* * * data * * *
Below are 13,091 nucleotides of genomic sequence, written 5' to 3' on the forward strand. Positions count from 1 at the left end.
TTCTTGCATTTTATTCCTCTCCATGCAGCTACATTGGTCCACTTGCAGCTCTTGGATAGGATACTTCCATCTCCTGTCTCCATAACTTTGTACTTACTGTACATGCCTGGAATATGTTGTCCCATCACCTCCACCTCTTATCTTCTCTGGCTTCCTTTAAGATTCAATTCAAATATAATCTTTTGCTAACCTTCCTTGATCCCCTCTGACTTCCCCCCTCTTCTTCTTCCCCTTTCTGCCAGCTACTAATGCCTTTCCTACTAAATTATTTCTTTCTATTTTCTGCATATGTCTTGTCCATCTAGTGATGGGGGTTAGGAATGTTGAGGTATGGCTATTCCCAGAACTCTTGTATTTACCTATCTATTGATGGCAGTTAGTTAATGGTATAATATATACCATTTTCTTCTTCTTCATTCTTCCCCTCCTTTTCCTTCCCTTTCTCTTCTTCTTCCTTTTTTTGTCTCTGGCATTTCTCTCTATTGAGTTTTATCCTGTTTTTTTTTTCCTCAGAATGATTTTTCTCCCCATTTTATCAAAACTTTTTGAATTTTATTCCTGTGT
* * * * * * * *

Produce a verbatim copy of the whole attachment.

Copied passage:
Below are 13,091 nucleotides of genomic sequence, written 5' to 3' on the forward strand. Positions count from 1 at the left end.
TTCTTGCATTTTATTCCTCTCCATGCAGCTACATTGGTCCACTTGCAGCTCTTGGATAGGATACTTCCATCTCCTGTCTCCATAACTTTGTACTTACTGTACATGCCTGGAATATGTTGTCCCATCACCTCCACCTCTTATCTTCTCTGGCTTCCTTTAAGATTCAATTCAAATATAATCTTTTGCTAACCTTCCTTGATCCCCTCTGACTTCCCCCCTCTTCTTCTTCCCCTTTCTGCCAGCTACTAATGCCTTTCCTACTAAATTATTTCTTTCTATTTTCTGCATATGTCTTGTCCATCTAGTGATGGGGGTTAGGAATGTTGAGGTATGGCTATTCCCAGAACTCTTGTATTTACCTATCTATTGATGGCAGTTAGTTAATGGTATAATATATACCATTTTCTTCTTCTTCATTCTTCCCCTCCTTTTCCTTCCCTTTCTCTTCTTCTTCCTTTTTTTGTCTCTGGCATTTCTCTCTATTGAGTTTTATCCTGTTTTTTTTTTCCTCAGAATGATTTTTCTCCCCATTTTATCAAAACTTTTTGAATTTTATTCCTGTGT